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Alvin Ailey is an American dancer and choreographer, the founder of the Alvin Ailey American Dance Theatre, who made a significant contribution to the popularization of modern dance and the emergence of black dancers on the dance scene of the XX century. He once said that one of America’s greatest treasures was African-American culture: “bitter, gleeful, but always hopeful” (Gray 37). The classical ballet “Revelations” is a tribute to this culture and a tribute to the memory of Ailey’s genius.
This performance staged to traditional African-American music in the spiritual style embodies the deep sorrow and light joy of the human soul. This masterpiece of choreographic art crowned the long way of the ascent of the Theater to the big stage. The modern Ailey’s dancers carefully carried the heritage of their teacher through the years to remind society of his way of showing the difficult history of his people.
Born in Rogers, Texas, on January 5, 1931, he was the only child of working-class parents who divorced when Alvin Ailey was two years old. In 1942, he moved with his mother to Los Angeles (Gray 35). Timid and shy by nature, Ailey suddenly begins to dance on the advice of a classmate from high school, who brought him to Lester Horton’s Hollywood studio in 1949 (Waters 31). Ailey immersed himself in the learning and development of his dance style suitable to him because of his athletic build.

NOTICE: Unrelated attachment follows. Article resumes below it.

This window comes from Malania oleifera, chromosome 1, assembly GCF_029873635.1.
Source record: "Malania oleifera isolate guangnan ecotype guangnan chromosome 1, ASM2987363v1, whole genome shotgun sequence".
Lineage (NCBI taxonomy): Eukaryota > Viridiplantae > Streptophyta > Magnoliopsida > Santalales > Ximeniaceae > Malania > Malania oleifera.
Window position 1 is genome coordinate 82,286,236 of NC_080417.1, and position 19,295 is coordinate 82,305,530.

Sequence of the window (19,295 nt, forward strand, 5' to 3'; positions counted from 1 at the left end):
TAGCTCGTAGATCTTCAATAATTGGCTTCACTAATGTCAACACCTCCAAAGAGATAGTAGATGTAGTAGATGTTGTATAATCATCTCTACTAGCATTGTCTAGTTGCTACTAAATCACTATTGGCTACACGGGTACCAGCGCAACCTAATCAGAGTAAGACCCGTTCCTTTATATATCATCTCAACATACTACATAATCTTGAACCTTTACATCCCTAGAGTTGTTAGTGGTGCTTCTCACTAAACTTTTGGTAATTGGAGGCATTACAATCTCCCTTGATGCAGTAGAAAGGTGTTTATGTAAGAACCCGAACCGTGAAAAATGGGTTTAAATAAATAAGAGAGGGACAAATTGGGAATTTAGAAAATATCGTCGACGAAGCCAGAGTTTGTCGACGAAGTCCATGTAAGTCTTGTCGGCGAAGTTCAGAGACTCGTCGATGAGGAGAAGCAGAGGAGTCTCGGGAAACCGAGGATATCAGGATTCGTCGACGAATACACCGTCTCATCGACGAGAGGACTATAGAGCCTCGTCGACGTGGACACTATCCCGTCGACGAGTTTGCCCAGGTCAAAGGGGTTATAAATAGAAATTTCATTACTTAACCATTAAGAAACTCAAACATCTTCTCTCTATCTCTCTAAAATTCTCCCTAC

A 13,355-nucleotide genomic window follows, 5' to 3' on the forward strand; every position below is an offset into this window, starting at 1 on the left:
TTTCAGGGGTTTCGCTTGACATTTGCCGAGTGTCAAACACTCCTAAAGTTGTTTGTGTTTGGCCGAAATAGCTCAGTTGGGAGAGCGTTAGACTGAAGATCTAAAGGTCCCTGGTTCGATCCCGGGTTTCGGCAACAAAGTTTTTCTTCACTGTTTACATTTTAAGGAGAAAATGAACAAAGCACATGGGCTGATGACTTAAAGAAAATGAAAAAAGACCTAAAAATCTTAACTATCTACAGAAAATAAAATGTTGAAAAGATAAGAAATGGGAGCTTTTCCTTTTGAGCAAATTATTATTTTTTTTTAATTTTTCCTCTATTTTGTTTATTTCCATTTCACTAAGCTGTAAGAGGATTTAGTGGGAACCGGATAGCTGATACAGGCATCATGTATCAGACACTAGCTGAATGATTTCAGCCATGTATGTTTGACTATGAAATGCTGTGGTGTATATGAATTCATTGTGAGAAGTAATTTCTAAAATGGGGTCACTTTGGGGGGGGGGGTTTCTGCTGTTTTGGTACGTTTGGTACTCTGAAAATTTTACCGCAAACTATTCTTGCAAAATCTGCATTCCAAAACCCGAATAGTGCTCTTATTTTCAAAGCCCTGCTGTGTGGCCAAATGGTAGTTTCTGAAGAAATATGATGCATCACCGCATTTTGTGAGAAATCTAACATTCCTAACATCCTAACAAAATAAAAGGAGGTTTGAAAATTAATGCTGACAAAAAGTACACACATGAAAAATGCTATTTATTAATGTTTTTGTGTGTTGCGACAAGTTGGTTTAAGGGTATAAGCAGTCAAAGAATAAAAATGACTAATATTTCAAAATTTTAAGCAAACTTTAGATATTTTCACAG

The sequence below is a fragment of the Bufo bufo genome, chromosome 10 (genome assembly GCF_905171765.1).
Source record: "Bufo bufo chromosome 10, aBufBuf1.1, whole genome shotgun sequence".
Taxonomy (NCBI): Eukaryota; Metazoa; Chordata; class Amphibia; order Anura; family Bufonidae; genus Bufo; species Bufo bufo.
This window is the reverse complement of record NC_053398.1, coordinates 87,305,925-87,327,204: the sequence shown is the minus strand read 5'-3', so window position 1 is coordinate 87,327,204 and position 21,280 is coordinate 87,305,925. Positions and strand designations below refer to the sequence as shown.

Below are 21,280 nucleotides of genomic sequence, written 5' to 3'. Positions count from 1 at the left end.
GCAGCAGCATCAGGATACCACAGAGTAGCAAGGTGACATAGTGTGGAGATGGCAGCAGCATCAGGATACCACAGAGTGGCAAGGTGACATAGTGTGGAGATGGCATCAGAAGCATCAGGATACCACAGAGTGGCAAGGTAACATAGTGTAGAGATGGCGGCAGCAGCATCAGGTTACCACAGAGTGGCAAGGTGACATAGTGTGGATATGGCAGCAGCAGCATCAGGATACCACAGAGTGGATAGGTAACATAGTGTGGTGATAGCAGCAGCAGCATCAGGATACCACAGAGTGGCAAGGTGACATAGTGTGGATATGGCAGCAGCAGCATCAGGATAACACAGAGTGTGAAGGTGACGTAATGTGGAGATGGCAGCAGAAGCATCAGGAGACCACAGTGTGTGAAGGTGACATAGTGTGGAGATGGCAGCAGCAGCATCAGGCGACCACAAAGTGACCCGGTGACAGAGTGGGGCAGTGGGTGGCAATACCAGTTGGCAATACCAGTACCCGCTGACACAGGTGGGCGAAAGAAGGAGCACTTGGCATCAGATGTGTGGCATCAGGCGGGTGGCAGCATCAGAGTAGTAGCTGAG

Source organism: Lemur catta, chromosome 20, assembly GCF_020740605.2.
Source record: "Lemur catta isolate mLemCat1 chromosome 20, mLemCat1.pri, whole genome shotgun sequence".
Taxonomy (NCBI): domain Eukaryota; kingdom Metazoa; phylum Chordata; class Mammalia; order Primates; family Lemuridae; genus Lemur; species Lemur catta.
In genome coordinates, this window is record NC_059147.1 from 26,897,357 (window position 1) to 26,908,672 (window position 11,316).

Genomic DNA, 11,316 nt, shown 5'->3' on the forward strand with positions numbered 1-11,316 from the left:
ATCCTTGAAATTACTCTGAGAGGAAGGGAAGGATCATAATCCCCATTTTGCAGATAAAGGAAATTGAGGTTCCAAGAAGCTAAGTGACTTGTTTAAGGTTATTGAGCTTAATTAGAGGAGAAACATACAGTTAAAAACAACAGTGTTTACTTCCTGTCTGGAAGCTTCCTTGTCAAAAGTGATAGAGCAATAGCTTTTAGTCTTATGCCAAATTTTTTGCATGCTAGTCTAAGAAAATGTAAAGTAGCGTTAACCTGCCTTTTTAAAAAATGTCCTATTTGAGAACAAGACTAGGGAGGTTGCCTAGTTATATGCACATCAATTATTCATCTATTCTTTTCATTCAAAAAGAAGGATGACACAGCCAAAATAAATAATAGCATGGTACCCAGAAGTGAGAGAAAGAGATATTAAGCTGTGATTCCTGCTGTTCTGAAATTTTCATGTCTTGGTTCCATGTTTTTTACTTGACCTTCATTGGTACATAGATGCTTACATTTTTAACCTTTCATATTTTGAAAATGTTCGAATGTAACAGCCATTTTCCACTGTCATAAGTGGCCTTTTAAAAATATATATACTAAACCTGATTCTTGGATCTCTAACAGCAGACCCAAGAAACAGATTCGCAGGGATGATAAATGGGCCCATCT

In 1954, he moved to New York with his partner Carmen De Lavallade to participate in the Broadway play “House of Flowers” (Waters 32). Successful performances and training from outstanding choreographers and dancers Martha Graham, Doris Humphrey, Charles Weidman, and Karel Shook led Alvin Ailey to the establishment of his dance and theatre company.
Alvin Ailey American Dance Theater began as a repertory company consisting of 7 dancers. The rave reviews of critics about the first concerts of the company in 1958-1960 marked the beginning of a new era in dance performances dedicated to the African-American theme (Waters 33). The premiere performance of “Revelations” immediately glorified the dance company of Alvin Ailey as the first interpreter of the African-American experience. Taking as a musical basis a series of selected spirituals and gospels, crafted by Brother John Sellers, “Revelations” portrayed a series of Black religious rites. Thus, “the dance develops in tandem with the spiritual” (DeFrantz 6).